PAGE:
Volume 40 | Issue 08
Just before they were to take effect, a Texas district court temporarily blocked provisions of new HHS regulation prohibiting certain health programs and activities from discriminating on the basis of gender identity and termination of pregnancy. It is not clear if HHS will appeal the ruling or defend legal challenges involving similar issues going forward, given the imminent change in administration. For now, employers and plans that are covered entities under ACA Section 1557 should work with legal counsel to assess risks associated with coverage gaps for transgender health and abortion services.
Section 1557 of the Affordable Care Act (Section 1557) prohibits “covered entities” from discriminating in certain health programs and activities on grounds prohibited by four federal nondiscrimination statutes – including Title IX of the Education Amendments of 1972 (Title IX). Among the proscriptions Section 1557 expressly incorporates by reference is Title IX’s prohibition against discrimination “on the basis of sex.”
In May 2016, the Department of Health and Human Services (HHS) issued final regulations defining “covered entity” for purposes of Section 1557’s nondiscrimination rules – a health program administered by an executive agency, a public marketplace, or a health program or activity that receives federal funding or assistance. The regulations define “sex” to include biological sex as well as gender identity (“an individual’s internal sense of gender, which may be male, female, neither, or a combination of male and female, and which may be different from an individual’s sex assigned at birth”). They define “sex discrimination” to include, among other categories, discrimination based on gender identity or termination of pregnancy in covered programs, with no carve-out for abortion and abortion-related services. The regulations expressly prohibit a “categorical coverage exclusion or limitation for all healthcare services related to gender transition” and denials of health coverage based on gender identity or sex stereotyping, requiring individuals to be treated consistent with their gender identity. (For more information on the final regulations generally, see our September 7, 2016 For Your Information and our FYI Alert from May 17, 2016.)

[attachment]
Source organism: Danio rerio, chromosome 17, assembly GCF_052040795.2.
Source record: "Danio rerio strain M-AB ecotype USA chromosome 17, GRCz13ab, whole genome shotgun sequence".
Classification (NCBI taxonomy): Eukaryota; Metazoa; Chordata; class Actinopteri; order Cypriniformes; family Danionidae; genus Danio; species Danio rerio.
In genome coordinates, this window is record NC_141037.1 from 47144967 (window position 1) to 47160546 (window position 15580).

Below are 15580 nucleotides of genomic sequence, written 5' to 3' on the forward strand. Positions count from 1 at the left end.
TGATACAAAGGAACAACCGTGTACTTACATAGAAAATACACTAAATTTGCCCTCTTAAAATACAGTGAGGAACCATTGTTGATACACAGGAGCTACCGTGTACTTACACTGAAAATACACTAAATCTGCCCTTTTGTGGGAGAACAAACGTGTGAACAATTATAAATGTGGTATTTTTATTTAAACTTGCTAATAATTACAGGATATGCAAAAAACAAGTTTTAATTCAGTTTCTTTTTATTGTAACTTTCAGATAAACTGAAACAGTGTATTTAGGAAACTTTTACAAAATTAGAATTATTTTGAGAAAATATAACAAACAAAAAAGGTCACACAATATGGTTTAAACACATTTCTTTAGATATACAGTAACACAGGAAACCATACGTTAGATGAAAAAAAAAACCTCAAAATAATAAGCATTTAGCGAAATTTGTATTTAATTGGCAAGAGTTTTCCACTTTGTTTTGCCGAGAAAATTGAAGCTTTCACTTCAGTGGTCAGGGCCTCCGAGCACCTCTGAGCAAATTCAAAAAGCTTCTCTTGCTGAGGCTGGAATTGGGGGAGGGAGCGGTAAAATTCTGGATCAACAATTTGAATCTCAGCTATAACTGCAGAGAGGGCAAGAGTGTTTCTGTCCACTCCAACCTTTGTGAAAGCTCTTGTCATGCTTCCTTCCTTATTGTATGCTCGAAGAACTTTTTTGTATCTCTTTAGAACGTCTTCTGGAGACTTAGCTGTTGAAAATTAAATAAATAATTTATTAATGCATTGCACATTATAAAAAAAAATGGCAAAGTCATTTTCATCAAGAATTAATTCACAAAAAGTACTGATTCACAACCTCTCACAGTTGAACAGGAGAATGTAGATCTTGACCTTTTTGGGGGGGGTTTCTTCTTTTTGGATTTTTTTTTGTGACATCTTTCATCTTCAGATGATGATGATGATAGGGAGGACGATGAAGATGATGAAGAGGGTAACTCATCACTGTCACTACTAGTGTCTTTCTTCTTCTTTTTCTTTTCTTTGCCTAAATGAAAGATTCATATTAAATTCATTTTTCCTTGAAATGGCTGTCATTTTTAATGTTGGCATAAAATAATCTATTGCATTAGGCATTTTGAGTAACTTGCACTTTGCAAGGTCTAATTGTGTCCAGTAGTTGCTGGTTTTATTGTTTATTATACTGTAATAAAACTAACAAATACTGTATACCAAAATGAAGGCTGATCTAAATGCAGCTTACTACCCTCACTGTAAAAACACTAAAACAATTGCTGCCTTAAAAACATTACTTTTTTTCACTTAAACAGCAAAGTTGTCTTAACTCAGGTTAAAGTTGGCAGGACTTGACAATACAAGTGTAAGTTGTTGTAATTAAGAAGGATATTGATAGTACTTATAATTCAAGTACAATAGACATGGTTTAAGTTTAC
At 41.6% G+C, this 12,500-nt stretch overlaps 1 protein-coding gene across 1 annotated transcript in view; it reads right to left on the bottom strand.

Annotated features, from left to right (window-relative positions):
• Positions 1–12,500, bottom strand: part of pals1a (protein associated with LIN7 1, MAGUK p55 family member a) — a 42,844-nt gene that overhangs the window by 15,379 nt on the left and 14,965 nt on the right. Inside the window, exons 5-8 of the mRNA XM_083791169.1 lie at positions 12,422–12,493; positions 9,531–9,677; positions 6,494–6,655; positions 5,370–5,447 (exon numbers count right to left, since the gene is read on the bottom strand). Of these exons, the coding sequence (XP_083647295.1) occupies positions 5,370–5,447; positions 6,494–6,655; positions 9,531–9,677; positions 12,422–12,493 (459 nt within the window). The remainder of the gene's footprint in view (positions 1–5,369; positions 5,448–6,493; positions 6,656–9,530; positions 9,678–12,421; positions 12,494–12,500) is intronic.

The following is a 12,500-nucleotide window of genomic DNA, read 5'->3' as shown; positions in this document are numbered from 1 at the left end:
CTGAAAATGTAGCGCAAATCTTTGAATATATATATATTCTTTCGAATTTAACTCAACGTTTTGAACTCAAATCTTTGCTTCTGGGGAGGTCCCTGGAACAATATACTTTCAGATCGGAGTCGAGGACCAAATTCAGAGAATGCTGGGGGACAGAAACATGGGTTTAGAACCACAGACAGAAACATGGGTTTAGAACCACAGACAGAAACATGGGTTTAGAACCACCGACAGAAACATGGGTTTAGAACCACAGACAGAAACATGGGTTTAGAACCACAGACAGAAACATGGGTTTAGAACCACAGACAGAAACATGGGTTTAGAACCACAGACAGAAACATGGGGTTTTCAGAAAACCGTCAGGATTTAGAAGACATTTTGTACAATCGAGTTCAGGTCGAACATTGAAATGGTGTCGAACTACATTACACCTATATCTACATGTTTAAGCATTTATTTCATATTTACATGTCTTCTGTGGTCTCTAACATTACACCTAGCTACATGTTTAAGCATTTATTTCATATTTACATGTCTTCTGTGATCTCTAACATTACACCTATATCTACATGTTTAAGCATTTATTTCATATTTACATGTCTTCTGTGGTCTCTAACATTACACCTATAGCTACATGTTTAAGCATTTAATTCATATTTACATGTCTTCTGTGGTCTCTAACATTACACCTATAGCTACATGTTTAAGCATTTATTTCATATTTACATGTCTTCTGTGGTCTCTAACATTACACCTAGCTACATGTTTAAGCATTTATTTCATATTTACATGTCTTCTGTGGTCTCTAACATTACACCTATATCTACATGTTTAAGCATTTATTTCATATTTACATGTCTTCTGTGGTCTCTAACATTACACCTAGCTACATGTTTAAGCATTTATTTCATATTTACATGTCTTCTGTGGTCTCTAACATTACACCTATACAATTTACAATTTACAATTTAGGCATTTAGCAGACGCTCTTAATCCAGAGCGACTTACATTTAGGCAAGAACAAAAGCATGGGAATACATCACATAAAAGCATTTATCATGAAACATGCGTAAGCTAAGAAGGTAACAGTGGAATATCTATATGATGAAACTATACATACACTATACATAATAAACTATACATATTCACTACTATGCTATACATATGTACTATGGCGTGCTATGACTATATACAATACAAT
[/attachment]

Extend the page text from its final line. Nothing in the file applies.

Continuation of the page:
In August 2016, five states and three health care providers that receive federal funds sued HHS, challenging its definition of the term “sex” and interpretation of sex discrimination under Section 1557 as inconsistent with Title IX and its religious exemption. Among other things, the plaintiffs argued that the HHS definition of sex forces doctors to provide health care in a way that violates their religious beliefs and necessitates onerous changes to their health insurance plans. At an early stage in the litigation, they asked the court to block HHS from enforcing the prohibition against discrimination based on gender identity and termination of pregnancy before it took effect on January 1, 2017.
Court Puts HHS Enforcement on Hold
On December 31, 2016, Judge Reed O’Connor in the Northern District of Texas federal court granted a nationwide preliminary injunction in Franciscan Alliance v. Burwell, preventing HHS from enforcing its ban on gender identity and termination of pregnancy discrimination. The remaining provisions of the rule – prohibiting discrimination on other bases such as disability, race, age and the uncontested definitions of sex – took effect as scheduled, generally on January 1, 2017.